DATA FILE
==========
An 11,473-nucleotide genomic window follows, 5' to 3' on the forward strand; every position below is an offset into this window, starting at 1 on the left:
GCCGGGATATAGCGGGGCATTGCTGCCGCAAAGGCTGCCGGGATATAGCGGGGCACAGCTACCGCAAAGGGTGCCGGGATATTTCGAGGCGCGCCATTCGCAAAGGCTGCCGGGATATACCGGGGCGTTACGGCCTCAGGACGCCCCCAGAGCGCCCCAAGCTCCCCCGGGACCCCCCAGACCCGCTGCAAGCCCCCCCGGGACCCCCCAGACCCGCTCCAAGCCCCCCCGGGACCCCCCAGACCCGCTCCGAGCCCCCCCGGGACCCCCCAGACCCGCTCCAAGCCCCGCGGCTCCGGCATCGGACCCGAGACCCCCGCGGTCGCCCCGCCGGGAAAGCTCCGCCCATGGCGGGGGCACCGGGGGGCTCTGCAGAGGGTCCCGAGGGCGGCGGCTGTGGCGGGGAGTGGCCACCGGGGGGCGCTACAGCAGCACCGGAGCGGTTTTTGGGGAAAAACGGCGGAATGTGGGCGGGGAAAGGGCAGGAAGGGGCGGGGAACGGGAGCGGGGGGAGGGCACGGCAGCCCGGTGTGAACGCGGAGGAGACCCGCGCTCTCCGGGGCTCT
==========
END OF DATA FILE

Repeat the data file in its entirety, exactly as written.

An 11,473-nucleotide genomic window follows, 5' to 3' on the forward strand; every position below is an offset into this window, starting at 1 on the left:
GCCGGGATATAGCGGGGCATTGCTGCCGCAAAGGCTGCCGGGATATAGCGGGGCACAGCTACCGCAAAGGGTGCCGGGATATTTCGAGGCGCGCCATTCGCAAAGGCTGCCGGGATATACCGGGGCGTTACGGCCTCAGGACGCCCCCAGAGCGCCCCAAGCTCCCCCGGGACCCCCCAGACCCGCTGCAAGCCCCCCCGGGACCCCCCAGACCCGCTCCAAGCCCCCCCGGGACCCCCCAGACCCGCTCCGAGCCCCCCCGGGACCCCCCAGACCCGCTCCAAGCCCCGCGGCTCCGGCATCGGACCCGAGACCCCCGCGGTCGCCCCGCCGGGAAAGCTCCGCCCATGGCGGGGGCACCGGGGGGCTCTGCAGAGGGTCCCGAGGGCGGCGGCTGTGGCGGGGAGTGGCCACCGGGGGGCGCTACAGCAGCACCGGAGCGGTTTTTGGGGAAAAACGGCGGAATGTGGGCGGGGAAAGGGCAGGAAGGGGCGGGGAACGGGAGCGGGGGGAGGGCACGGCAGCCCGGTGTGAACGCGGAGGAGACCCGCGCTCTCCGGGGCTCT